I spy with my little eye

by | 09.09.2019 | Project management | 0 comments

Remember the amusement from childhood: “I spy with my little eye …? The game was often used to teach children concepts: “I spy with my litte eye a flower.” Or: “I spy with my litte eye something and that’s a cat.” In the course of time the challenges rose and colours came into play: “…. and that’s the color blue.” From that point on, in search of the concrete object, it was necessary to name all the elements in the field of vision that were blue: sky, water, lacing needle (the end of a lacing) or mum’s earring. 

Shall we play the game? “I spy with my litte eye something and that’s a stakeholder.”

What is a stakeholder and why is he important?

A stakeholder is a person who has a direct or indirect interest in the course or outcome of a process, project, development, product or company. Of course, groups of people or entire organisations are also considered stakeholders. Put simply, a stakeholder “holds a stake” and who therefore has an interest in the outcome of a project.¹

And why are stakeholders so important?

  • Stakeholders deliver requirements. If stakeholders are overlooked, their requirements are missing. With a little luck, you will recognise this failure in the course of development, and the requirements will subsequently flow into your development – e.g. as elaborate and expensive change requests.
  • What happens if you want to test a new business idea and you ask the wrong people? You are probably making a bad decision.
  • What happens if you only know the goals of a few stakeholders? Goals are not achieved accidentally. And unlike some change requests, requirements or user stories, goals cannot be implemented retrospectively. Your project is therefore very likely to produce a result that does not achieve all goals.

In other words, stakeholders are important. And now what?

The Stakeholder Management

“Stakeholder management” is the central term for the orientation of an organisation towards its stakeholders. Stakeholder management is a continuous task that can extend beyond the period of an explicit development. It is continuous as new stakeholders emerge or existing stakeholders change their opinions during the course of a development. And it can extend beyond the period of a development, because stakeholders can also ” hold a stake ” in several parallel projects or have a fundamental interest in your company.

Expressed in a simple formula: stakeholder management = stakeholder identification + stakeholder analysis + stakeholder communication. Together, these three areas make up stakeholder management. In theory, this sounds much simpler than is often the case in practice.

Do you have someone in your organisation who is explicitly responsible for stakeholder management for a product or development? Hopefully. This could be, for example, a product manager, or a product owner, or perhaps a business analyst or requirements engineer. Maybe it is also a team of colleagues, e.g. a Project Management Office. And how regularly does the responsible person / team try to identify new stakeholders, to understand and question the wishes, goals and motives of the stakeholders, and how, when and in what form does the communication with them take place?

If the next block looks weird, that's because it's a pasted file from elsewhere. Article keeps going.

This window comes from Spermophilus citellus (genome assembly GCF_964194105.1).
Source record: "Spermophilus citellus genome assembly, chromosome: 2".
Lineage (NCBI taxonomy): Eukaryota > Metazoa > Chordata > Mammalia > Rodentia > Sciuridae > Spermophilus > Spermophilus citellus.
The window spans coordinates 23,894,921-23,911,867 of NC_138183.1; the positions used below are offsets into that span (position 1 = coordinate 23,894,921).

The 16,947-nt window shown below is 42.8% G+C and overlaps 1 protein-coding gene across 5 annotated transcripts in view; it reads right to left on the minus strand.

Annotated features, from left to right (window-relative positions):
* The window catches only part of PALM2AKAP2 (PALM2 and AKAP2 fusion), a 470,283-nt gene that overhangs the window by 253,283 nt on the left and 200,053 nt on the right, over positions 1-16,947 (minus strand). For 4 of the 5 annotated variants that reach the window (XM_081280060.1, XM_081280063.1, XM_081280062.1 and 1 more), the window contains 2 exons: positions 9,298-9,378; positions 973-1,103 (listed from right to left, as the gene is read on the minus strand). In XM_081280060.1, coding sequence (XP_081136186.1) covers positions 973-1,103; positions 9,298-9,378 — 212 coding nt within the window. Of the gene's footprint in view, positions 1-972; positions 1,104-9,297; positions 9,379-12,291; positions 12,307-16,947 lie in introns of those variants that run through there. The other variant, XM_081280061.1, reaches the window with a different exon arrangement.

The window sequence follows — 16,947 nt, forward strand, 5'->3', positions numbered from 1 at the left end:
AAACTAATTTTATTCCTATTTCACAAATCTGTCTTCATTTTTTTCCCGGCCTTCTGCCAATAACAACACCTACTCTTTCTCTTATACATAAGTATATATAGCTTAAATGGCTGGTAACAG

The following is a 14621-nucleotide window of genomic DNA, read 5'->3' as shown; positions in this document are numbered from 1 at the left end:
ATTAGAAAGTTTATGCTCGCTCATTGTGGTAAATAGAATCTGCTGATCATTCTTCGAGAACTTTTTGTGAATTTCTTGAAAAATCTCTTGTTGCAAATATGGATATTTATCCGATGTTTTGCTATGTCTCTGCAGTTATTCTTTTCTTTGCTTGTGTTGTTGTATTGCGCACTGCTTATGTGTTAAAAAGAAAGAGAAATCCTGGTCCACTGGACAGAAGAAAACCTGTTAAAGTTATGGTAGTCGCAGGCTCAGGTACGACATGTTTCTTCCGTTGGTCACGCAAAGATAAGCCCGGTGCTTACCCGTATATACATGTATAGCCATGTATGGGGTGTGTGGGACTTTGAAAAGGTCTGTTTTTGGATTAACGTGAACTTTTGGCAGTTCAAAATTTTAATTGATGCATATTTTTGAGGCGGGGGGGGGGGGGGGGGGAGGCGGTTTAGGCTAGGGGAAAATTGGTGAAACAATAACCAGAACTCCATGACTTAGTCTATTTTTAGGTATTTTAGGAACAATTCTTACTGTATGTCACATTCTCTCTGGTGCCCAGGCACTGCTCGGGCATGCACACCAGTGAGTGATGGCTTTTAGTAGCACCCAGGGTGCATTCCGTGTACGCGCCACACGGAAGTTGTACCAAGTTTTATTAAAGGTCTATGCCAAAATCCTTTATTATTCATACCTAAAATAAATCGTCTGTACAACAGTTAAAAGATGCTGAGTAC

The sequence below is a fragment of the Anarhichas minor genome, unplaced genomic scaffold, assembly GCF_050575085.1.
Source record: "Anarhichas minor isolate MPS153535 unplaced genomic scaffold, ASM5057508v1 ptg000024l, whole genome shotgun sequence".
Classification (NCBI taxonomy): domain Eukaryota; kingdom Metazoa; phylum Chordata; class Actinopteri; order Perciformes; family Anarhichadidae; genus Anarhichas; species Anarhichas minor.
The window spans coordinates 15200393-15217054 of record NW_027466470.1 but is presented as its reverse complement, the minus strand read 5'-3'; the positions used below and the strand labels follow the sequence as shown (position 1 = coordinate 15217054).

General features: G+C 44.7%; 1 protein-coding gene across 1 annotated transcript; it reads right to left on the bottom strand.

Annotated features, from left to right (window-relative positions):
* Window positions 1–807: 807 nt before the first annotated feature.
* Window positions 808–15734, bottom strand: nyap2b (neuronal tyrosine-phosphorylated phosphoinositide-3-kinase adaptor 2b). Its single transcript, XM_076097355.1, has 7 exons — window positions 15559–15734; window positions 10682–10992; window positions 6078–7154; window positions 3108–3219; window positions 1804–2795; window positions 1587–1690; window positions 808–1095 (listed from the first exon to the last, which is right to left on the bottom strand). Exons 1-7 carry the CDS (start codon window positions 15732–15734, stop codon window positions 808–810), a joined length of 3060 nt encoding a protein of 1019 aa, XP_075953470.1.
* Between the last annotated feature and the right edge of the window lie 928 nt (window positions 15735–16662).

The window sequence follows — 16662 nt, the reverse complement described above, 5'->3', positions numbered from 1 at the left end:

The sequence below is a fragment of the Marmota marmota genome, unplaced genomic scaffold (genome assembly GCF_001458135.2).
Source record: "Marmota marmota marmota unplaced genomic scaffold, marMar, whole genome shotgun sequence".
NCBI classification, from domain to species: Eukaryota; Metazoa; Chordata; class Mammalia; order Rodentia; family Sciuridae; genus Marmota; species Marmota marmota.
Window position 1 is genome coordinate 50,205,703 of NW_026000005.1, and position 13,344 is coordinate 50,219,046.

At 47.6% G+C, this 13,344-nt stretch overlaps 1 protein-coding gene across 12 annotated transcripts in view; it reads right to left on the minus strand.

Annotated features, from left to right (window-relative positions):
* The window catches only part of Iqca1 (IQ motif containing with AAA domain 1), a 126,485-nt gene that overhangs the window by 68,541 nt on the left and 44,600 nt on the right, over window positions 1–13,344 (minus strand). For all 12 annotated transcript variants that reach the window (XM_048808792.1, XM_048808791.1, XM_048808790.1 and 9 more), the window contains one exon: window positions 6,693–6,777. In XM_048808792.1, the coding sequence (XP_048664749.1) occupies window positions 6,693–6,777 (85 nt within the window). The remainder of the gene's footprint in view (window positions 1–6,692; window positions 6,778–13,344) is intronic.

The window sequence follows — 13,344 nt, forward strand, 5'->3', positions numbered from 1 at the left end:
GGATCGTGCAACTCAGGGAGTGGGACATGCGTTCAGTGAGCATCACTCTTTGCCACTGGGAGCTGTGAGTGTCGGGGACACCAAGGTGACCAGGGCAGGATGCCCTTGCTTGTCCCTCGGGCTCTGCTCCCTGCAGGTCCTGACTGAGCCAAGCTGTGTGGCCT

In addition, stakeholder management is not just a continuous task, but a task with a high level of responsibility. It doesn’t just work in passing, it sets high standards. It demands empathy, trust, analytical skills and very good communication skills. In fact, stakeholder management is an intensive full-time job. Those who make elementary mistakes here will find it difficult to develop successful products.

The Stakeholder Identification

Stakeholder identification is the first step in stakeholder management. It aims to identify all persons, groups of persons or organisations who are directly or indirectly affected by or have a concrete interest in the activities of a company. Four questions are helpful in stakeholder identification:

  • Who is affected by the project?
  • Which processes are affected by your project?
  • Which external groupings are affected by your project?
  • What are the framework conditions for your project?

The answers can be found by looking at internal and external company structures: Which internal divisions, departments or locations are affected? Who is interested in the output of the project that may be active in neighboring areas or projects? And which employees are engaged by customers, partners or suppliers? The last question aims at normative, regulatory or legal requirements.

The result of the identification is a stakeholder list. Ideally, it contains concrete names and not just “abstract” role designations such as “customer” or “owner”. Of course, this depends on the context; for example, if your company has two owners, both may have different motives, requirements or goals, so it makes sense to record them separately. If your company supplies products to thousands of consumers, this may be difficult and not make much sense.

The Stakeholder Analysis

The identification is followed by the analysis. The stakeholder analysis has two objectives: to identify the most important stakeholders for a project and to analyse their attitudes, motives and wishes. It is also responsible for identifying conflicts between stakeholders and/or between their goals. Ideally, opponents, obstacles and resistances as well as supporters and promoters can be identified. 

Within the analysis there are two approaches that have to be reconciled: on the one hand the survey should be methodical and structured, on the other hand creative techniques – e.g. brainstorming, braindumping, apprenticing, etc. – have to be applied. Implicitly there is always the danger of generalisation. In order to reduce this danger, the analyses are often carried out by teams. This increases the effort, but should be cheaper than making decisions based on wrong, overinterpreted or missing information.